The impact of a measurement and feedback intervention on blood pressure control in ambulatory cardiology practice

Ann Marie Navar-Boggan, Alexander Fanaroff, Aparna Swaminathan, Adrienne Belasco, Judith Stafford, Bimal Shah, Eric D. Peterson

Research output: Contribution to journalArticlepeer-review

4 Scopus citations


Background Although hypertension is a modifiable cardiovascular risk factor, up to one-third of ambulatory patients have uncontrolled blood pressure (BP). We evaluated the impact of a targeted provider feedback intervention on rates of BP control. Methods Clinic BP readings were aggregated among approximately 3,000 hypertensive patients followed up in 42 outpatient cardiology clinic practices at a large quaternary care academic medical center. Physician practices received quarterly reports on BP control rates. Provider-specific reports were benchmarked vs overall peer performance and distributed quarterly between September 2011 and September 2012. Rates of BP control were evaluated before and after the intervention. Medical record reviews were performed for a subset of patients with uncontrolled BP before (n = 300) and after (n = 300) the intervention to evaluate provider responses and interventions. Results At baseline, 27.9% of clinic patients had uncontrolled BP. After one 1 of reports, the rate of uncontrolled BP remained unchanged (27.7%, P =.86). Analysis of provider performance revealed a subset of providers who consistently outperform their peers. In the sample of patients selected for medical record reviews, at baseline (n = 300) and follow-up (n = 300), cardiologists discussed BP in 80% of clinic notes for patients with uncontrolled BP. Cardiologists more frequently documented repeat measurements after the intervention (28.0% vs 35.7%, P =.04). No other changes were found in documentation of provider responses to BP. Conclusions Clinician-specific audit and feedback reports as a stand-alone intervention did not affect overall BP control rates in cardiology clinics. Future BP control interventions should consider real-time patient-specific reminders, provider incentive programs, and patient engagement interventions.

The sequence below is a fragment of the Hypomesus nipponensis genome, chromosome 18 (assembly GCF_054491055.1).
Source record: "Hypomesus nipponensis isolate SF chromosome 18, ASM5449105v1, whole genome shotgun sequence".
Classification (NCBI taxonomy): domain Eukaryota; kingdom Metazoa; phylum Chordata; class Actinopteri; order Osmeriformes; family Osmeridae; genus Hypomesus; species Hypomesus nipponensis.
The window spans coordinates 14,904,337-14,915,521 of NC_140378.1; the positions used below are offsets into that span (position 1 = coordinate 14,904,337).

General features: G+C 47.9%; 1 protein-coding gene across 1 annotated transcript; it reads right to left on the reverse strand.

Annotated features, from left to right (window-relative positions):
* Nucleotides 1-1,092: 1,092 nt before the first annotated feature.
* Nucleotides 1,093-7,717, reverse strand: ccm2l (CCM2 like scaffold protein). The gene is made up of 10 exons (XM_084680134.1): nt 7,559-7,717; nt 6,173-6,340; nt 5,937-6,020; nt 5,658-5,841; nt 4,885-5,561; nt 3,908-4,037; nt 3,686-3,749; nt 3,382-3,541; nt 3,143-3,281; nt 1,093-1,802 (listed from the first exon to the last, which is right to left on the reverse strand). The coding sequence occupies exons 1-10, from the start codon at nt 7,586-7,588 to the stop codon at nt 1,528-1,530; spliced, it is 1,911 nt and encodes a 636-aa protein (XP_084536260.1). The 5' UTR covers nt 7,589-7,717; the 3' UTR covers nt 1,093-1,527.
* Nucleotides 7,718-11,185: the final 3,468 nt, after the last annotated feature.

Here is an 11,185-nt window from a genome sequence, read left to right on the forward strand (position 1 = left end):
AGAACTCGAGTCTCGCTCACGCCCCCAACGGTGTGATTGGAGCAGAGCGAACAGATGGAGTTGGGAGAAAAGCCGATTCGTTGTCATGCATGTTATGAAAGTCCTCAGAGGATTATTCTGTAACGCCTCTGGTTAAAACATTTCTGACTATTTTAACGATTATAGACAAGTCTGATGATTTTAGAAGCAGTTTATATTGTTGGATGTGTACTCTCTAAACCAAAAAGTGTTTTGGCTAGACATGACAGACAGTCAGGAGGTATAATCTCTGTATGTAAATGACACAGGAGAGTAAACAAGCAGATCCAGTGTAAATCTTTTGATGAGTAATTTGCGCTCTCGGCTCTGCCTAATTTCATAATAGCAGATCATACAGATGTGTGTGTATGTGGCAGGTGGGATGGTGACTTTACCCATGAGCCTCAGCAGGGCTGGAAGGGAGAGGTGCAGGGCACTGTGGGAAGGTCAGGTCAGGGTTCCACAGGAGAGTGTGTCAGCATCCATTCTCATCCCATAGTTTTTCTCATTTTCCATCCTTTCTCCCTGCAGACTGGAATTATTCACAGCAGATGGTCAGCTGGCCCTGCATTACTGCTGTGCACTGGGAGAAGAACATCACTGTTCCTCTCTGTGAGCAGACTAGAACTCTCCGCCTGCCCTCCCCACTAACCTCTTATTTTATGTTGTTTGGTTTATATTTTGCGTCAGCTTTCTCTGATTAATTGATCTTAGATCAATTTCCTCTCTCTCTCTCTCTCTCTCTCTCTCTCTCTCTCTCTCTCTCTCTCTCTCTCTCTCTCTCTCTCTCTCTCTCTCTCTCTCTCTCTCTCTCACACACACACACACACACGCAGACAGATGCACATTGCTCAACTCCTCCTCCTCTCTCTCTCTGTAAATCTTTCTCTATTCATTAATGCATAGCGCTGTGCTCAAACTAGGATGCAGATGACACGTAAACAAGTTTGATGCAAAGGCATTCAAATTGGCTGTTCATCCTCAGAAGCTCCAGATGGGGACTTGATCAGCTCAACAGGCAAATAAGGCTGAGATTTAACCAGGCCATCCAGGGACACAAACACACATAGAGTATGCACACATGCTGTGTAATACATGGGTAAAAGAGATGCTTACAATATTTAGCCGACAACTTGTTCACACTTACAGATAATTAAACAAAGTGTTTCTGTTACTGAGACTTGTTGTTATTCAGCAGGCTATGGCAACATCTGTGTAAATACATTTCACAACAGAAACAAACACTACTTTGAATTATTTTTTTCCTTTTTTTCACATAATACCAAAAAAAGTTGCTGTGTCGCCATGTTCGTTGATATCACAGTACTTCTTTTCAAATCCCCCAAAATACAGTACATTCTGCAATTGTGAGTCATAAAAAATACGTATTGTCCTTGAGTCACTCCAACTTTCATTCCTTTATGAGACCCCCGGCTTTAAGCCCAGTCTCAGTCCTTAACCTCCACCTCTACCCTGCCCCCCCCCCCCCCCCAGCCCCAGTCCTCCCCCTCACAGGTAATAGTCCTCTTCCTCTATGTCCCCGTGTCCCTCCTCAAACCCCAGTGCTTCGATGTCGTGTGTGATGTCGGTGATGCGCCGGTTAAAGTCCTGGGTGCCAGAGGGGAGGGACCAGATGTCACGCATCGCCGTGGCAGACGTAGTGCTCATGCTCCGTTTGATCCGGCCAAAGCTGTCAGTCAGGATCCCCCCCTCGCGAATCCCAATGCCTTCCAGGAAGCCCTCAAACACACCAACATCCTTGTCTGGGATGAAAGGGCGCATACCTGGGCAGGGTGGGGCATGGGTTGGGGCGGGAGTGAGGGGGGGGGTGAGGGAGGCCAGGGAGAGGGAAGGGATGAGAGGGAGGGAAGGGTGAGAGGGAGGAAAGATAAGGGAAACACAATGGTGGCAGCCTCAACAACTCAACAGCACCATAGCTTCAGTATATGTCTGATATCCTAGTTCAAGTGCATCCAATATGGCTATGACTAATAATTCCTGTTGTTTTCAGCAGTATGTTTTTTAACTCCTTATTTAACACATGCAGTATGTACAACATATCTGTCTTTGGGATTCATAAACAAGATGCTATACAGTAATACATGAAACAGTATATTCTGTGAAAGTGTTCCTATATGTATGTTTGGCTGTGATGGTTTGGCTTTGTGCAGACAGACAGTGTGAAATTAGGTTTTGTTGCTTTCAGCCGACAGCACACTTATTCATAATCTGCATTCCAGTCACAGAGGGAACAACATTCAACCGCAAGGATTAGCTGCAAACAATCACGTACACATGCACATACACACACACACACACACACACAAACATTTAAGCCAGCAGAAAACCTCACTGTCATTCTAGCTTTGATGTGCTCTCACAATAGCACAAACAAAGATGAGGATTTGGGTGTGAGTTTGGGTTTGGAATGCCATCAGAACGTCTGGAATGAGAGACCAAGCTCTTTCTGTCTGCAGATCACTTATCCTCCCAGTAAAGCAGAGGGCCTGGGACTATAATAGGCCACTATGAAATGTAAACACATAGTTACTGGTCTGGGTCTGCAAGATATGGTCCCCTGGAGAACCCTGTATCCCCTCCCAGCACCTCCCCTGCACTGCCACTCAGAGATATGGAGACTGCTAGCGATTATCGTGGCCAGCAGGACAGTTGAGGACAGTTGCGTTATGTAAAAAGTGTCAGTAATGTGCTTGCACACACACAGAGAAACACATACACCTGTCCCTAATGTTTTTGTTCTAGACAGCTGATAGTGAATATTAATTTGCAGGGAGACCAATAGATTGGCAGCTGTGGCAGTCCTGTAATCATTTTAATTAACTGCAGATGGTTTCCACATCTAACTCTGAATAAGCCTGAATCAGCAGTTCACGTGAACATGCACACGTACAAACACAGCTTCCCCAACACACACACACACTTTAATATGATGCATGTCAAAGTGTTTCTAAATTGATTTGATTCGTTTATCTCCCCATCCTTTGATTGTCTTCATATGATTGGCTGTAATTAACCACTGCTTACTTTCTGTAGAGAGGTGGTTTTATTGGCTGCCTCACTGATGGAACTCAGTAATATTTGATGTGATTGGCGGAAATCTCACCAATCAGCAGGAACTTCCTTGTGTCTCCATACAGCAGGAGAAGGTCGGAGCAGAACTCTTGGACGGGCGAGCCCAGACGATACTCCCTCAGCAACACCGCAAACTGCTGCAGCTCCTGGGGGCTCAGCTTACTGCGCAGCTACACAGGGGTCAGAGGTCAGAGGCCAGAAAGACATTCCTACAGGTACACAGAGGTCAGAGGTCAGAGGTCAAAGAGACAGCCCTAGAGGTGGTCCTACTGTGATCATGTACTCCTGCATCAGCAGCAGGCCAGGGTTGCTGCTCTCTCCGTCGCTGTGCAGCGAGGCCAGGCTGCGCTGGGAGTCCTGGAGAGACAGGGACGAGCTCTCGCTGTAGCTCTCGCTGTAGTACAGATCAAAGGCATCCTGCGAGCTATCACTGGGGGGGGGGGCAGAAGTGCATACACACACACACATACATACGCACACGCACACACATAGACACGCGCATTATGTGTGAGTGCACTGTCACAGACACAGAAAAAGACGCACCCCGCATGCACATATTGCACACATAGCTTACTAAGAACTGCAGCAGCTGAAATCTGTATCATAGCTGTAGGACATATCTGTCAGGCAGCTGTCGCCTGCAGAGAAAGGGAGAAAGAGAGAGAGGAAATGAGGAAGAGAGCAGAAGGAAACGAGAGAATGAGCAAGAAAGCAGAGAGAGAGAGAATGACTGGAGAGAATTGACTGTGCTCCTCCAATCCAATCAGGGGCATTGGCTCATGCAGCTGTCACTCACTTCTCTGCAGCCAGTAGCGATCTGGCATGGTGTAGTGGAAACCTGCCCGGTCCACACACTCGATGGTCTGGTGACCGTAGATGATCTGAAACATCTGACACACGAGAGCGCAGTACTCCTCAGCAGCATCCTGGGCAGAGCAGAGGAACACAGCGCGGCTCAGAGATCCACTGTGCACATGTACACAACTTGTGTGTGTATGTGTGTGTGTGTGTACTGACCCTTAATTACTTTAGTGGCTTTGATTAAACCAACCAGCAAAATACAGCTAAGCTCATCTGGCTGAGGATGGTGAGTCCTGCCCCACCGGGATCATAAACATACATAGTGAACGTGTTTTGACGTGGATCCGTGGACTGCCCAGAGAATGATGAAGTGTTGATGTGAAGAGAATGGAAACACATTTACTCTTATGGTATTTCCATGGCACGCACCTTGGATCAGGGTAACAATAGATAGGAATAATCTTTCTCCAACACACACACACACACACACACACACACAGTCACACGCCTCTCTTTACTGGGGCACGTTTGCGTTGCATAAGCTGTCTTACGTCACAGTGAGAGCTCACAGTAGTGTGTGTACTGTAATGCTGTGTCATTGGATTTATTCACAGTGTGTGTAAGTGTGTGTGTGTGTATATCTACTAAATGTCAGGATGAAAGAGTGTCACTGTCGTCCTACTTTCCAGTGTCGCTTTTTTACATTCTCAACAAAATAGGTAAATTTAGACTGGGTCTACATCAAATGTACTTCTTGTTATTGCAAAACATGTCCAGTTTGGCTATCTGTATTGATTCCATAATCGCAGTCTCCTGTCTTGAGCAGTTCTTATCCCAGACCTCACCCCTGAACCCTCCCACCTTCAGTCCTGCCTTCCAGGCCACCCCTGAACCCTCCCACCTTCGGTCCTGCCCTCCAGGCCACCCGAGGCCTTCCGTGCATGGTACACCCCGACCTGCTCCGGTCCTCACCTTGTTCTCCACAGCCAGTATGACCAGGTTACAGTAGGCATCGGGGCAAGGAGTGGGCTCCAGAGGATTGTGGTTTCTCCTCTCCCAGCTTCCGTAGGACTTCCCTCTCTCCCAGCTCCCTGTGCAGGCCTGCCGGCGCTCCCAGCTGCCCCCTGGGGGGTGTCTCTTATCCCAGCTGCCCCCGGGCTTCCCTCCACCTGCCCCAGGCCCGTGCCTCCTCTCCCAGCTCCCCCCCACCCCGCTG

Original languageEnglish (US)
Pages (from-to)466-471
Number of pages6
JournalAmerican heart journal
Issue number4
StatePublished - Apr 2014
Externally publishedYes

ASJC Scopus subject areas

  • Cardiology and Cardiovascular Medicine


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